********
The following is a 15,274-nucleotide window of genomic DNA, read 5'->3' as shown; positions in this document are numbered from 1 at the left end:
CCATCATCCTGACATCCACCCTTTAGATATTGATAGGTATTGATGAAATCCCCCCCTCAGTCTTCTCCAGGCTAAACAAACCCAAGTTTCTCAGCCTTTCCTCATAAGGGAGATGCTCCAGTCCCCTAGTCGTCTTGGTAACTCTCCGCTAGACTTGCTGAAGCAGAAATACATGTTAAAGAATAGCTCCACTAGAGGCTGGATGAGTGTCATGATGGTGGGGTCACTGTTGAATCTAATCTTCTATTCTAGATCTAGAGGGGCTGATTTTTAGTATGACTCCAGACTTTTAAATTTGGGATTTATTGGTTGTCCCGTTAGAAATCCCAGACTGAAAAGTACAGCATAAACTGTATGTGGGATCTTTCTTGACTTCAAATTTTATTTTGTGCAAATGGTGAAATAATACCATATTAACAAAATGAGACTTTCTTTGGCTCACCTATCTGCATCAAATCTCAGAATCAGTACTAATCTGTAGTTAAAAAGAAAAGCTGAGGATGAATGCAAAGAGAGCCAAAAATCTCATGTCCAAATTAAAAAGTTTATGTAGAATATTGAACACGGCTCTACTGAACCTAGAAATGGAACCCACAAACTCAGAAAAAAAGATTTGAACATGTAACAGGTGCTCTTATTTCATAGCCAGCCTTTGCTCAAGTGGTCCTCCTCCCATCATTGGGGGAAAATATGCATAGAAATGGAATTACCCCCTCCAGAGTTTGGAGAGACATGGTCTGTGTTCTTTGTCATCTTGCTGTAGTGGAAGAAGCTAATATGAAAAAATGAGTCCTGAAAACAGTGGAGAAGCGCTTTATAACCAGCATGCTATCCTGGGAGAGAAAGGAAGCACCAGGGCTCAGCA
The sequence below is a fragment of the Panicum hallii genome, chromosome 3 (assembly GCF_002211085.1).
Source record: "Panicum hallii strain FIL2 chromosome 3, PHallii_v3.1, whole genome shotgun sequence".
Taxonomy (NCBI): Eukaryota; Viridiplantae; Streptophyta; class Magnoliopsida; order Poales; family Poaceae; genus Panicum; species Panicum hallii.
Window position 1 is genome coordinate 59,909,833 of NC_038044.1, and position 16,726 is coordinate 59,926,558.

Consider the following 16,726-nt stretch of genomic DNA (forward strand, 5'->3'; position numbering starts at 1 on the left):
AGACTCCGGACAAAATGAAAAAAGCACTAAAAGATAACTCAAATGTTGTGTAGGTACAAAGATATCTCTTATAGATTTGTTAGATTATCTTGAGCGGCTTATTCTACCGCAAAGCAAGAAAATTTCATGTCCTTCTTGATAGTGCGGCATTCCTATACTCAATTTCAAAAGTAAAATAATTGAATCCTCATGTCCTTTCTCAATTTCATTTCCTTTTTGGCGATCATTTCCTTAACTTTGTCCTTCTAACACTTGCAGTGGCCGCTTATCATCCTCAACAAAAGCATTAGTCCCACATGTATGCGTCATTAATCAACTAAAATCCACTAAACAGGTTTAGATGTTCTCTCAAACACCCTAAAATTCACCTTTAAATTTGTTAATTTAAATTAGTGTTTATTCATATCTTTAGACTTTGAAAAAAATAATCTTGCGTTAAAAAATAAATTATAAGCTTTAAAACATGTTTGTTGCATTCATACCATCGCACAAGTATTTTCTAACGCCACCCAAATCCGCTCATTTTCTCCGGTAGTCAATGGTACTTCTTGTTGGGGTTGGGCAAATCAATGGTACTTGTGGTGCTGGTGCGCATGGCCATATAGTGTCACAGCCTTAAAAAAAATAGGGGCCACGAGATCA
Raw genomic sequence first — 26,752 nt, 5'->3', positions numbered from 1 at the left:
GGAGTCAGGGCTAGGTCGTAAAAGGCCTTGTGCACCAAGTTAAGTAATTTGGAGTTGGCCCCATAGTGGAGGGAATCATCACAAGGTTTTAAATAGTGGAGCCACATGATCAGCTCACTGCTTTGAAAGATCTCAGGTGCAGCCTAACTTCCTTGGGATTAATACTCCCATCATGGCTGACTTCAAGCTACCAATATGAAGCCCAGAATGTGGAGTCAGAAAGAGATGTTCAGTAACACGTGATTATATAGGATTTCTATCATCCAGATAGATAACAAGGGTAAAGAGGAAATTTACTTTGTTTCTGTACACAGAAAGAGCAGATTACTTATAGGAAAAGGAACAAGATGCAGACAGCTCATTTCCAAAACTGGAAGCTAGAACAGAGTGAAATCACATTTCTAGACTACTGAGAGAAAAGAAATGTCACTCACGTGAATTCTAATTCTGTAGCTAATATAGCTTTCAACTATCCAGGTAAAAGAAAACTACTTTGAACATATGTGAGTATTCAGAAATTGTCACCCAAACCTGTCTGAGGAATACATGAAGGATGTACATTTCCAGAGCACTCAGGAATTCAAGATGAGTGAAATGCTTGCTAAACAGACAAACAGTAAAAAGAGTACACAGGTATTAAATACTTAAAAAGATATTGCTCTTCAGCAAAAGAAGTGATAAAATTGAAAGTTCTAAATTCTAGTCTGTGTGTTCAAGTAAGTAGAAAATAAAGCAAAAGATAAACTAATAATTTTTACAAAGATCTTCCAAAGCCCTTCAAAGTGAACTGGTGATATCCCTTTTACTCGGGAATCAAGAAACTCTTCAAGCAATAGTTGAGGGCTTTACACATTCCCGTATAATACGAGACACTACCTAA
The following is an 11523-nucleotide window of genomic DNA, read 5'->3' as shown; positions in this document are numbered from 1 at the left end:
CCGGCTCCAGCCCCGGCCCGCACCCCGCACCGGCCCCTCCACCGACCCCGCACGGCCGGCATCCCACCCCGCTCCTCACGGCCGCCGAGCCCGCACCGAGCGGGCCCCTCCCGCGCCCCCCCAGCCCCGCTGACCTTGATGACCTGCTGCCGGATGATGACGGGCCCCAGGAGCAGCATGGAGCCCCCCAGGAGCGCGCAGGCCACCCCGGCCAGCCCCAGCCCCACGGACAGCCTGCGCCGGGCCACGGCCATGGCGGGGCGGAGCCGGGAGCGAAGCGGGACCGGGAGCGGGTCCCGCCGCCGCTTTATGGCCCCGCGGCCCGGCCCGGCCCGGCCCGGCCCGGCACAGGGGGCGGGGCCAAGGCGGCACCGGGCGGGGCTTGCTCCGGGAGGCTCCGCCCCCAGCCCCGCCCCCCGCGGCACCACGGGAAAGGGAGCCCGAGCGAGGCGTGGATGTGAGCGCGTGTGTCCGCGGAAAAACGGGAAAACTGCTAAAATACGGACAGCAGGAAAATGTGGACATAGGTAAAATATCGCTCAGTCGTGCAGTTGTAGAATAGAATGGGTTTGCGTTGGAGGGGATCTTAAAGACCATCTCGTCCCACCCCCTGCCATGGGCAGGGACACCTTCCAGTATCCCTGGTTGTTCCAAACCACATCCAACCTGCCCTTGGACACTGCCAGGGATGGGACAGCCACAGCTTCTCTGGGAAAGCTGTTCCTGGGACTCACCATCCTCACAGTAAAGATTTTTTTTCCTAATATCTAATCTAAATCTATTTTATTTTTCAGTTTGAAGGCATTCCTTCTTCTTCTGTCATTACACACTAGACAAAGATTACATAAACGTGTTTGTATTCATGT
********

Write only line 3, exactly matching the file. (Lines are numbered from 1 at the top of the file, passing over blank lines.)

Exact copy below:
The sequence below is a fragment of the Panicum hallii genome, chromosome 3 (assembly GCF_002211085.1).